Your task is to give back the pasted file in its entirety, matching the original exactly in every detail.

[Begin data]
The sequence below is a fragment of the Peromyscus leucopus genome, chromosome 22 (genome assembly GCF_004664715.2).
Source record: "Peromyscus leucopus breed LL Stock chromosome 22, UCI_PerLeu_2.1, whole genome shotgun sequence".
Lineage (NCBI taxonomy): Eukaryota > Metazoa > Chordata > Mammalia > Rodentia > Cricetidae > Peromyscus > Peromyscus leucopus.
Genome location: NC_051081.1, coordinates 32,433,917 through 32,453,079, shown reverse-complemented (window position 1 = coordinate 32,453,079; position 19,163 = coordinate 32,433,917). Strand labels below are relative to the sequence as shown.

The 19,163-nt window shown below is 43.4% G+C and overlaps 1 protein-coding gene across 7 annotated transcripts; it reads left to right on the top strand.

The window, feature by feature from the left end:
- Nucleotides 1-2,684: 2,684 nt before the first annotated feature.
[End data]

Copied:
The sequence below is a fragment of the Peromyscus leucopus genome, chromosome 22 (genome assembly GCF_004664715.2).
Source record: "Peromyscus leucopus breed LL Stock chromosome 22, UCI_PerLeu_2.1, whole genome shotgun sequence".
Lineage (NCBI taxonomy): Eukaryota > Metazoa > Chordata > Mammalia > Rodentia > Cricetidae > Peromyscus > Peromyscus leucopus.
Genome location: NC_051081.1, coordinates 32,433,917 through 32,453,079, shown reverse-complemented (window position 1 = coordinate 32,453,079; position 19,163 = coordinate 32,433,917). Strand labels below are relative to the sequence as shown.

The 19,163-nt window shown below is 43.4% G+C and overlaps 1 protein-coding gene across 7 annotated transcripts; it reads left to right on the top strand.

The window, feature by feature from the left end:
- Nucleotides 1-2,684: 2,684 nt before the first annotated feature.